How Do Schools Get Better? (Part 6)

jarmoluk / Pixabay
jarmoluk / Pixabay

Doing the right thing…knowing the right thing to do. This is a question that we ask ourselves everyday as school leaders. Richard Elmore, professor of Educational Leadership at Harvard University, published a paper with this title through the NGA Center for Best Practices (can be found here). He offers suggestions and practical advice on how schools can get better. After reading Elmore’s article graduate students in the Dordt College School Leadership program blogged similar advice, written specifically for Christian school leaders. Our fifth guest blogger is Jander Talen, Music teacher at Cochrane High School in Calgary, Alberta.

After reading Richard Elmore’s collection of essays: School Reform from the Inside Out, my head is spinning with school improvement practices. Here are some thoughts:

  1. Close the Gap – Elmore explains early in his book that one of the major issues in schools is the large gap between what we know to be true/best practices and what we’re actually doing as educators.  Schools need to provide their teachers with the resources, education, and assistance to implement what we know to be true/effective in the classroom.
  2. Clue into True Teaching – What we think to be good teaching and what actually is good teaching is skewed.  When we walk by a classroom and see all students smiling with eyes on the teacher and an animated educator in the front, we immediately think, “That must be a good teacher!”  Why do we think this? Students are engaged, teacher seems excited and enthused, and classroom management is a non-issue.  But what are the students learning? What are the students doing? Elmore explains that often in these cases the teacher does all the work and ends up leaving the students with little or nothing to do themselves. Elmore writes about a neat evaluation question that I believe we should be using in our classrooms. He writes, “If you walk into a classroom and sit down next to a student, ask them what they’re doing and why, and if you don’t get a clear answer, it is highly unlikely that any powerful learning is taking place” (240). Our schools would be better if our students could answer these questions.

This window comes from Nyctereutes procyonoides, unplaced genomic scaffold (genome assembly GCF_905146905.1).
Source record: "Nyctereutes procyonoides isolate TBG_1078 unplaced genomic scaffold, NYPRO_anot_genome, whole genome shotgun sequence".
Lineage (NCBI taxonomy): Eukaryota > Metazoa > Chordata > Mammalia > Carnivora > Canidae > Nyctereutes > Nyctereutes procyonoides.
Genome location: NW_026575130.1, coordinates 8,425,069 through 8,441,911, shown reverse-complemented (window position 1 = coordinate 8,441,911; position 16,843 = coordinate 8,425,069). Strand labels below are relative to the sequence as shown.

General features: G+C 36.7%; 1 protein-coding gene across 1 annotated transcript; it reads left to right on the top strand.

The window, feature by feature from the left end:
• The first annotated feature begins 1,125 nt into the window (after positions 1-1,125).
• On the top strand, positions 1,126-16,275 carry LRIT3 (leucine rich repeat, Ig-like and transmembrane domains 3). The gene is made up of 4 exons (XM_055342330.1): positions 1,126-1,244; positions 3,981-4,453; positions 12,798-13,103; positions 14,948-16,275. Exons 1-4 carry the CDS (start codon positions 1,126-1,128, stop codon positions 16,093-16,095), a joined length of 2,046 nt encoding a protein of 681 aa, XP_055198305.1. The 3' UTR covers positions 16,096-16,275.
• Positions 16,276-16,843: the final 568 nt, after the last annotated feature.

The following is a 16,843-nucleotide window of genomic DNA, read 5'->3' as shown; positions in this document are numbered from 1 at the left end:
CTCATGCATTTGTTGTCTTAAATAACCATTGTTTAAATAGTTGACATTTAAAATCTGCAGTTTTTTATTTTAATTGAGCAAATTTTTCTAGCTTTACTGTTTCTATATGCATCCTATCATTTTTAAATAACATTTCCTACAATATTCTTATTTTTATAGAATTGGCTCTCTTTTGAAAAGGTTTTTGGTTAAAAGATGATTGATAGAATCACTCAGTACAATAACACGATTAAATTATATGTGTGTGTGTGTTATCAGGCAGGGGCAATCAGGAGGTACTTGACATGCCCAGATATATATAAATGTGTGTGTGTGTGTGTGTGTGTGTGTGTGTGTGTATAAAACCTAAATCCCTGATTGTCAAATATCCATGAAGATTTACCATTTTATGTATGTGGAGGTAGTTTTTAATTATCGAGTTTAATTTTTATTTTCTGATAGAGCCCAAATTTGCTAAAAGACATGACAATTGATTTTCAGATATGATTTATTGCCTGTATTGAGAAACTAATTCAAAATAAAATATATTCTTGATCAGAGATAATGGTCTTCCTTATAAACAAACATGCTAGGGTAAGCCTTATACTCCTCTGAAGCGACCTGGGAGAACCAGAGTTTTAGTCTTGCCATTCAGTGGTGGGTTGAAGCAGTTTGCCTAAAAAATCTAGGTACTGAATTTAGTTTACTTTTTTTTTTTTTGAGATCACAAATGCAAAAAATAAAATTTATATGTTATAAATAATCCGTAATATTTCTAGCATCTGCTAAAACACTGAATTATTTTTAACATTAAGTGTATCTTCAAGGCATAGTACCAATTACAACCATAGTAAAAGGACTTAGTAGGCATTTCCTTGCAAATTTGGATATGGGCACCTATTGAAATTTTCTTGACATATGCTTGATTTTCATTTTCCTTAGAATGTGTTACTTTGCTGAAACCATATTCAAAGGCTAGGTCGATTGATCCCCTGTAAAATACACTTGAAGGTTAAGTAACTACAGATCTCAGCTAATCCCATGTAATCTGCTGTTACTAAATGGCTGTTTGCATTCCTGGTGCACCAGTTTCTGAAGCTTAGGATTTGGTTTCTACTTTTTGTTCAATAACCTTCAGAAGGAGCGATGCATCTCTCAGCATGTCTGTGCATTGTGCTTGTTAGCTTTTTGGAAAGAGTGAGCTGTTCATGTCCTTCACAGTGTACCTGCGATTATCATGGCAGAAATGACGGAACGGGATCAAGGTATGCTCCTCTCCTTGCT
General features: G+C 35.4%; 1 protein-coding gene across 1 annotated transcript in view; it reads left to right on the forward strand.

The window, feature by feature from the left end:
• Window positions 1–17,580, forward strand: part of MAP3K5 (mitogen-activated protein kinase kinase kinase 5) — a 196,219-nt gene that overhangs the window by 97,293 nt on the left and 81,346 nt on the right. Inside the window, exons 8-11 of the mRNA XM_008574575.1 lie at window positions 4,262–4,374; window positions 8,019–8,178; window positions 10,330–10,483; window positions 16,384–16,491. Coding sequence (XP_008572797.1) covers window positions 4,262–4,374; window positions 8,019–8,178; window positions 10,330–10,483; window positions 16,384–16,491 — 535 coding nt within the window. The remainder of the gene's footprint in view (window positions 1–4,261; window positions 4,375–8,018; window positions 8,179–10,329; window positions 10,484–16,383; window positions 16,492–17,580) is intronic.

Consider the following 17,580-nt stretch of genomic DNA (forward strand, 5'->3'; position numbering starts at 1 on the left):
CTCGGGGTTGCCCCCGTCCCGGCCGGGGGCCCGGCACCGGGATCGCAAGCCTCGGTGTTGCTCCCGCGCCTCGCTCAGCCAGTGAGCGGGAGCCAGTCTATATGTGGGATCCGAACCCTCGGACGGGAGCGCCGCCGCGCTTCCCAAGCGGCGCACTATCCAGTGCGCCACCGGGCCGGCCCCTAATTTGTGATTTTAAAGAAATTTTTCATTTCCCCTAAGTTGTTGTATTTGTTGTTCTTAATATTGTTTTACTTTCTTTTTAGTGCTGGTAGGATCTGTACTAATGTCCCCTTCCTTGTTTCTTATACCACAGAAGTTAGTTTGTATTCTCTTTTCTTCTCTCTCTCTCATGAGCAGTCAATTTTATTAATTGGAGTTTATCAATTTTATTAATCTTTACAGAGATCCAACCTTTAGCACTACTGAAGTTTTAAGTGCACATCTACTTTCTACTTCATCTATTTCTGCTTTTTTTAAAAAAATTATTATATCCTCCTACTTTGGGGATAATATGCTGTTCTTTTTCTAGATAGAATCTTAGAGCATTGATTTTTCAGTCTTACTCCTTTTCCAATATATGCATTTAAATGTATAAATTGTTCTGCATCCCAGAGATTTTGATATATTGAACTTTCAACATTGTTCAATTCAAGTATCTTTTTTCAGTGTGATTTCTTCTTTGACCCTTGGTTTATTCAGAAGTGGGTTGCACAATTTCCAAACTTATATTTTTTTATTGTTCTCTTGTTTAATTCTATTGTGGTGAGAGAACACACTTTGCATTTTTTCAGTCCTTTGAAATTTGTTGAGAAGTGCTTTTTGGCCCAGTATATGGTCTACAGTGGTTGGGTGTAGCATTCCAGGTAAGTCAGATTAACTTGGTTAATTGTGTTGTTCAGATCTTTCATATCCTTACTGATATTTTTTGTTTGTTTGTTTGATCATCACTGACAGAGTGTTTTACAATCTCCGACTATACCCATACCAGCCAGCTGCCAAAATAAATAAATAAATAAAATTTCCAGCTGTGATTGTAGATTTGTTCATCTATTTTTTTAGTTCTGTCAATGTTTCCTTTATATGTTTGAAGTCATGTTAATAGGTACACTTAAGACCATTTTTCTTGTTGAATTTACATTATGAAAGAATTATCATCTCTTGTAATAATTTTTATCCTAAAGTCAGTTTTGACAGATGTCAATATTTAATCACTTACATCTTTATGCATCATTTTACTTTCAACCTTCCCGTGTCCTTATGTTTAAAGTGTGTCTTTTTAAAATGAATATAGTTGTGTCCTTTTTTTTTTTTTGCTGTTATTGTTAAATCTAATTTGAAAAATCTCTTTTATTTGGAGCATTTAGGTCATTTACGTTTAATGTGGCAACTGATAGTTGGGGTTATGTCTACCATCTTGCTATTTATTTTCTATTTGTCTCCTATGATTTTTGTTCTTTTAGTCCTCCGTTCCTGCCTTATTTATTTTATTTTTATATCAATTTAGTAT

3. Collaborate – Wisdom from Within (SC vs. HC – Social vs. Human Capital) – While HC is important (abilities, knowledge, skills), Carrie Leana explains that SC (collaborative working environment/relationships), if implemented correctly, produces higher student output than HC. If you have 25 individuals with high levels of HC, the student output will generally be lower than if 25 individuals with low HC invested in SC. Student output then would be highest when individuals with high HC invest in SC. We need SC in our schools to improve schools – read Leana’s article here. 
  4. Climbing Mountains Requires Some Respite – Don’t undermine the improvement process by expecting all problems tackled to be solved quickly (Masterpieces take time – the Mona Lisa took around 10 years!). Look at it like climbing a high altitude mountain (Elmore’s analogy p.248). Climbers will climb, then wait, and repeat multiple times before they make their final assault on the summit.  These times of waiting are for acclimatizing, resting, reviewing progress, taking inventory of supplies, planning for the next increase in altitude, etc. We need to do the same when we’re improving, when we hit a flat line, don’t give up and think our progress has been in vain. Take time to reflect, re-adjust, and remember the route and why you’re doing what you’re doing.
  5. Clarify the Path – Sick people don’t need to be told, “get better.” They need to be told what to do to get better; the same goes for schools. Schools focusing on improvement need to focus on the path between their current state and where they want to end up.  The Heath brothers explain the process of change really well in their book Switch. After determining where to go (“Get Better”), the people involved will need to be motivated – fortunately, most educators would like their schools to be better. The last step is to shape the path. Give clear directions, steps, and education to clearly mark the route that will be taken to “Get Better.”

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